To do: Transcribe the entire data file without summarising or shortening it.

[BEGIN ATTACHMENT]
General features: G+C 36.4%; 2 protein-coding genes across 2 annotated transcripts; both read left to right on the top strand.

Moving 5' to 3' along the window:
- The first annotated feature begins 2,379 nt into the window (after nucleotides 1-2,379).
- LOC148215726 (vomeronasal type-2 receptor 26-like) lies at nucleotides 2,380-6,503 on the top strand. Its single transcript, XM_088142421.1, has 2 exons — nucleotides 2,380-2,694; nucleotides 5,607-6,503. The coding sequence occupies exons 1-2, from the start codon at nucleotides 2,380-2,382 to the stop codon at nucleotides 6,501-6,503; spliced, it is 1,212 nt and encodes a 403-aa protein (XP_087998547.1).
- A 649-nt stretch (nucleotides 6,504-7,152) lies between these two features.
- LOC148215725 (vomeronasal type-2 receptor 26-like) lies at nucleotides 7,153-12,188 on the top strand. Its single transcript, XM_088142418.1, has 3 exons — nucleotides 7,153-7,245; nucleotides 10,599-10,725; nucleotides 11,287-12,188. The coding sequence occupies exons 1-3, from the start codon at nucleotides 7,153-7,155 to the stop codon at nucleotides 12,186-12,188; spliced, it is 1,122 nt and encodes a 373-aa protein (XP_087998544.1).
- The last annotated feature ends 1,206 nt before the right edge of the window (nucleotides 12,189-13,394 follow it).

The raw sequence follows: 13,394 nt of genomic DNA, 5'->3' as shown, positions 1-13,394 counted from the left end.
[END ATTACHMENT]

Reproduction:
General features: G+C 36.4%; 2 protein-coding genes across 2 annotated transcripts; both read left to right on the top strand.

Moving 5' to 3' along the window:
- The first annotated feature begins 2,379 nt into the window (after nucleotides 1-2,379).
- LOC148215726 (vomeronasal type-2 receptor 26-like) lies at nucleotides 2,380-6,503 on the top strand. Its single transcript, XM_088142421.1, has 2 exons — nucleotides 2,380-2,694; nucleotides 5,607-6,503. The coding sequence occupies exons 1-2, from the start codon at nucleotides 2,380-2,382 to the stop codon at nucleotides 6,501-6,503; spliced, it is 1,212 nt and encodes a 403-aa protein (XP_087998547.1).
- A 649-nt stretch (nucleotides 6,504-7,152) lies between these two features.
- LOC148215725 (vomeronasal type-2 receptor 26-like) lies at nucleotides 7,153-12,188 on the top strand. Its single transcript, XM_088142418.1, has 3 exons — nucleotides 7,153-7,245; nucleotides 10,599-10,725; nucleotides 11,287-12,188. The coding sequence occupies exons 1-3, from the start codon at nucleotides 7,153-7,155 to the stop codon at nucleotides 12,186-12,188; spliced, it is 1,122 nt and encodes a 373-aa protein (XP_087998544.1).
- The last annotated feature ends 1,206 nt before the right edge of the window (nucleotides 12,189-13,394 follow it).

The raw sequence follows: 13,394 nt of genomic DNA, 5'->3' as shown, positions 1-13,394 counted from the left end.